Uncovering the amazing world of forest critters – Love MacRitchie Walk (February 2018)

It certainly doesn’t take size to wow. From fairylike damselflies to warriorlike spiders, it was the critters that stole the limelight in the NUS Toddycat’s first Love MacRitchie walk of the year!

Some weren’t hard to spot at all – here’s a Malayan Lascar basking on a leaf. If its distinctive yellow-black banding was for camouflage, then that’s a terrible place to take a break, li’l buddy!

Chloe - Malayan Lascar
Malayan Lascar butterfly (Lasippa tiga siaka)

Also, nobody could miss the menacing silhouette of a female Golden orb web spider against the bright sky. The females of this species are some of the largest spiders you can find in Singapore and the huge intricate webs they spin are truly magnificent.

Erin - Orb Web
Golden orb web spider (Nephila pilipes)

Then there’s this Spiny orb-weaver spider, a much smaller relative of the Golden orb web spider above. This one seems like it’s trying a little too hard to look fierce…to the point of looking cute instead (A little reminiscent of a role-playing Lucas, doesn’t it?).

Chloe - Spiny orb web
Spiny orb-weaver spider (Gasteracantha sp.)

Last but not least, we’ve got a beauty here. Illuminated by the crisp morning sun, iridescent blue sparkles danced among the trees as two Common flashwing damselflies chased each other around. Their sparkles are said to be especially obvious during sunrise and sunset. Luckily we were up early to spot them!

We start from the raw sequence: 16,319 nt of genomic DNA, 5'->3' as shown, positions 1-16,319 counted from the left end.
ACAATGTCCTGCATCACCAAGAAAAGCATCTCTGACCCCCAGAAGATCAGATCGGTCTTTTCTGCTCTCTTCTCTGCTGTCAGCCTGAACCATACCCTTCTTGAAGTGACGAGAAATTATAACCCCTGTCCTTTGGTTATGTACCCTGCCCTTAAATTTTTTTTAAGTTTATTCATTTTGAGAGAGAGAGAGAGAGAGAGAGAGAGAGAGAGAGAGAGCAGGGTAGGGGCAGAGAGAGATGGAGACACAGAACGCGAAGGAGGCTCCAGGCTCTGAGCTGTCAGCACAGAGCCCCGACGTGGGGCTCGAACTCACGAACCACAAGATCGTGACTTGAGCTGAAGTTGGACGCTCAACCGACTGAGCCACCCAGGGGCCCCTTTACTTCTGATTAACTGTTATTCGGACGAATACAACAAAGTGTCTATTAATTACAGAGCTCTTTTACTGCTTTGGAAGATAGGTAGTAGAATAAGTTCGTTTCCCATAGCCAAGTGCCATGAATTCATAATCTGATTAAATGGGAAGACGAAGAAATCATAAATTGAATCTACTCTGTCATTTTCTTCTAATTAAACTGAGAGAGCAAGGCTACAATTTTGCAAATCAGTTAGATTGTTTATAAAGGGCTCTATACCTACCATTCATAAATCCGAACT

Chloe - Common flashwing
Common flashwing damselfly (Vestalis amethystina)

Apart from looking fabulous and unique in their own ways, forest critters play important roles in the forest ecosystem they live in. Damselflies are voracious carnivores that feed on many insects, including mosquitoes, while they themselves are prey for larger animals. Butterflies help to pollinate flowers when they feed on nectar, thereby helping in the propagation of plant species. Harming or removing any of them may thus cause damage in multiple aspects of the forest ecosystem.

We run such risks when destructive activities such as the Cross Island Line works occur within the Central Catchment Nature Reserve.

As of late 2017, site investigation (SI) works to assess the feasibility of tunnelling the MRT line either under or around the nature reserve have almost concluded. We’re now waiting to hear the results. Whatever the outcome, we certainly hope that the authorities have accounted for these tiny, often underappreciated creatures, and that mitigation measures have been planned to protect their habitats from damage.

For now, do take some time to learn more about our forest critters. Why not join us on our next walk, where we’ll be able to point some out to you?

P.S. Visit our Facebook, Instagram and Flickr pages for more pictures of what we saw that day, including some of the larger animals that popped by!

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